First of all, you should answer the following question - Do you want to really learn Japanese or just "try it out"? And if you choose to learn it, you ought to take responsibility for the learning process and not blame others for a possible failure. And here is how you would do that.
What do you need to master a new language? Words, sentences, grammar, figures of speech, catch phrases, kanji (in Japanese). Basically, that's all.
During Japanese courses you will learn all that in the following order, building every new step upon the previous one:
And now let's think about this: for which of these steps we need a teacher and which can be completed simply using our own computer? Steps 1 and 2, obviously, better be checked by a computer. We learn a new word and then we just open a program that checks us. What could be easier than that? On Kanjiway we use spaced repetition system To learn 10 or 10000 kanji and words we don't need another human. At this stage it would be more effective to work with a computer. To learn sentences we don't need a teacher as well, we just use a computer to check ourselves.
Learning grammar and building sentences based on this knowledge is an traditional way of learning foreign languages. In fact it is not only inefficient, but also absolutely wrong. We discuss this question in more detail in this article, right now we can mention, that there are a lot of exceptions in a natural language, that are not covered by the rules of grammar. It is especially so in Japanese. And when we try to fit freshly learned vocabulary into freshly learned grammatical structures, we usually tend to make a lot of mistakes.
Don't get us wrong: learning grammar is a useful thing to do, but you should not turn it into a sacred cow and build your learning process around it. We are just saying that you should not spend as much time with it as most courses make you believe is necessary.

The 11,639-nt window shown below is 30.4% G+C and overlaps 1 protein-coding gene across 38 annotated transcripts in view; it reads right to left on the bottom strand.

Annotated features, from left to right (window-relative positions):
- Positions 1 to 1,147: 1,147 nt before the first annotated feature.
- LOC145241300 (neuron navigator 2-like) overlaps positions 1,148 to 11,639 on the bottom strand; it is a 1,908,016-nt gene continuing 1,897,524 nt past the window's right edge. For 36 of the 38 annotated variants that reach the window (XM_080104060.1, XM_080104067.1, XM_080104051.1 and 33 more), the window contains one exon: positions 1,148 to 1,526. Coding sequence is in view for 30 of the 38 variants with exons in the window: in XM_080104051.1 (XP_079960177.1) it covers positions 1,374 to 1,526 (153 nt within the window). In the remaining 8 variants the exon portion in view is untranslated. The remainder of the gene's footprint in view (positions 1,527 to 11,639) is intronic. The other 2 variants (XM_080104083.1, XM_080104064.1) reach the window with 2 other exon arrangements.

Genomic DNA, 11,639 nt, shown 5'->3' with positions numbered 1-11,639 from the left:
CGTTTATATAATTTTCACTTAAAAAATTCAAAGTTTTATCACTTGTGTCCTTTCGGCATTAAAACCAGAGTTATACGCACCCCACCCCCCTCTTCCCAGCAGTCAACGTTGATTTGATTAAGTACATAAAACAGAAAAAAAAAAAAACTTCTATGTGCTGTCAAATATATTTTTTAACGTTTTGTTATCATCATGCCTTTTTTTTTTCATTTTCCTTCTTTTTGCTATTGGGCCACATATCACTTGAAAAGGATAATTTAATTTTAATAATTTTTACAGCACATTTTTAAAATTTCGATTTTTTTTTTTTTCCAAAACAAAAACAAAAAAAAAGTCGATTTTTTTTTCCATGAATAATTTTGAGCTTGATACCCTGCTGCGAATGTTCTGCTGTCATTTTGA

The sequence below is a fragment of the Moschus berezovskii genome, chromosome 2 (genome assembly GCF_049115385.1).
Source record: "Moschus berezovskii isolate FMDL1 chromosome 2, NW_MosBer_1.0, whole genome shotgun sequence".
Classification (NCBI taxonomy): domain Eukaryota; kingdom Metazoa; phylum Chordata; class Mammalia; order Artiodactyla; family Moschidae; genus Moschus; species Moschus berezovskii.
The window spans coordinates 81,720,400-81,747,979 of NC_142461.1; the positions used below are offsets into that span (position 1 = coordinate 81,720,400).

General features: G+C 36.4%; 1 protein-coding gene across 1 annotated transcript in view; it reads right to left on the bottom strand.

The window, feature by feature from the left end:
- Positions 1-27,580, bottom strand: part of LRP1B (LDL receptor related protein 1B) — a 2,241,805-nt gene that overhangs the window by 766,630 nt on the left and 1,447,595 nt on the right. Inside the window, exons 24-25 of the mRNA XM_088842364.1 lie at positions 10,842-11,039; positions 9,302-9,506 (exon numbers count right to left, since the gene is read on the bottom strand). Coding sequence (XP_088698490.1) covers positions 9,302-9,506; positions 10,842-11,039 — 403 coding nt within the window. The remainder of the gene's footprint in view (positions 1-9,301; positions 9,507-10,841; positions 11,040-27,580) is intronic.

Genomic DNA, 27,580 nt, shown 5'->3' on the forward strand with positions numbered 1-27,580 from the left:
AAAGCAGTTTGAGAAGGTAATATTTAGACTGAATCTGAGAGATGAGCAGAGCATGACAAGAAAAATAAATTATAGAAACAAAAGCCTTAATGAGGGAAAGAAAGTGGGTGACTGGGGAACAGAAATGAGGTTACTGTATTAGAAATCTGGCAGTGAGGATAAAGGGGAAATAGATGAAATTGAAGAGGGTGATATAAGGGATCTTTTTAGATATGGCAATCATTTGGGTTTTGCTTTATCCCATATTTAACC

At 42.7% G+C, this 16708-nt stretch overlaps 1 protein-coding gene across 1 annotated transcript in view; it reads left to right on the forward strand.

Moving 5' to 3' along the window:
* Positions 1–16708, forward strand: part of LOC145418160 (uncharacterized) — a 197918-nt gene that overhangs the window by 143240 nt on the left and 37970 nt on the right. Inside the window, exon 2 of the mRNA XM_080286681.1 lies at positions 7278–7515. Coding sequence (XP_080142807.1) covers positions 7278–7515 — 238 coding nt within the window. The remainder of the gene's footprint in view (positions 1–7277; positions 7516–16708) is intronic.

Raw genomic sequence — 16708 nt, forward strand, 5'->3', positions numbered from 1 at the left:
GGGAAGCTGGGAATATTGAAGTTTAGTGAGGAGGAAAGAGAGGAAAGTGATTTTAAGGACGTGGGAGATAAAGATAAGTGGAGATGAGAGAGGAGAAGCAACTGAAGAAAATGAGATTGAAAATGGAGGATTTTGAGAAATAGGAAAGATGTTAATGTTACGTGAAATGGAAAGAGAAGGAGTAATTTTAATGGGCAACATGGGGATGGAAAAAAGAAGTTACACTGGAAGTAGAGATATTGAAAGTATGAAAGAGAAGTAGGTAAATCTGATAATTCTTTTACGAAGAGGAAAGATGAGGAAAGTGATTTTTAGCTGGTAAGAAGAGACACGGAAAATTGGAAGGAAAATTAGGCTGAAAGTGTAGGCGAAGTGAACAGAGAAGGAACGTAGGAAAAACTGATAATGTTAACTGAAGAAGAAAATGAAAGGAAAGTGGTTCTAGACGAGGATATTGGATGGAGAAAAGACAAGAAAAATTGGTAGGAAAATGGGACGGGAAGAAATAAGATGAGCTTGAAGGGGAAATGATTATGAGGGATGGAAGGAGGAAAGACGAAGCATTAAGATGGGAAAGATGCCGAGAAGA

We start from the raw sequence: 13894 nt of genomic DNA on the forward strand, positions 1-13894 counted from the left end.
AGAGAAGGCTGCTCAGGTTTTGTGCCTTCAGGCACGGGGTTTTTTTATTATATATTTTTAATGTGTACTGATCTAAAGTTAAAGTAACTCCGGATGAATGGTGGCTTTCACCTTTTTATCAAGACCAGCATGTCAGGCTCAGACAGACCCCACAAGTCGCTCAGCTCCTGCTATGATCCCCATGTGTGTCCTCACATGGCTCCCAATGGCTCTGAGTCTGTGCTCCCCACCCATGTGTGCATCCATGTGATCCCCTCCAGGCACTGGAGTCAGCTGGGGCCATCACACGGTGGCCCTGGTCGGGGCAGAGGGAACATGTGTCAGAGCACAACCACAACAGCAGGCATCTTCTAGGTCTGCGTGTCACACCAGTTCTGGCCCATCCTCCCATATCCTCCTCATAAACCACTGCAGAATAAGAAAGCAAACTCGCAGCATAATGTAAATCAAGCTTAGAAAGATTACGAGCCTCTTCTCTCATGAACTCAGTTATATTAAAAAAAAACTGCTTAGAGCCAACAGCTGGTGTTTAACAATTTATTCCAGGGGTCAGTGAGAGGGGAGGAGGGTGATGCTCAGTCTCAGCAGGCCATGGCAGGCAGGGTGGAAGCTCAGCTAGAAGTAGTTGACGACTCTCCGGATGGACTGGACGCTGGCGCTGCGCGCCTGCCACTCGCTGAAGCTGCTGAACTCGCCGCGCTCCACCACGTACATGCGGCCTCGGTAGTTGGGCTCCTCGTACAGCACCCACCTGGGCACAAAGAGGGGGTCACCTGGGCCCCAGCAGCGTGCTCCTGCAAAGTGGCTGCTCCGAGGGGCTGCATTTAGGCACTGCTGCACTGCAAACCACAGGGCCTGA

Talking to a native speaker is one of the most wide spread learning methods used on courses. It may sound logical - we want to learn a language and speaking the language would help us. Actually it is not quite like that. Using language is one of the least effective methods of learnings. In the first six month listening and reading is much more important than speaking. Language acquisition happens when we listen, not when we talk. Think back to when you were learning your native tongue. Before you started using it, you spent several years listening to it. And this is exactly what you should do with foreign languages.
If this idea sounds strange to you, you should check out Stephen Krashen's input hypothesis. Constant talking as a way to learn a language may look appealing, but is completely inefficient. When we start using memorized phrases, we think "wow, I can speak the language" and we see it as a progress. But in the beginning of a learning process your level of understanding of Japanese should be a real measure of your progress, not using memorized phrases.
You have to talk with native speakers but only when you feel comfortable with your level of understanding of the language and realize what areas of your Japanese should be improved. Instead of going to courses we recommend you to find individuals teachers, who may help you estimate your level of speaking. When you have a more or less meaningful conversation, you learn and develop. When you simply "play out a scene" and repeat common phrases, you simply stagnate.
When you go on a course, you have a paved path in front of you. You know that someone may have already walked it, maybe even successfully so. Knowing this helps a lot, because you have no idea how you should learn Japanese, and there you have teachers who obviously do. But wait a minute. How can you be sure that your teacher knows Japanese if you don't know it yourself? Maybe they just speak beginner level Japanese, but from your perspective it sounds like they mastered it? And even if it is a native speaker, how do you know if he would make a good teacher? He learned his language when he was a baby and therefore may not know how to teach it to an adult?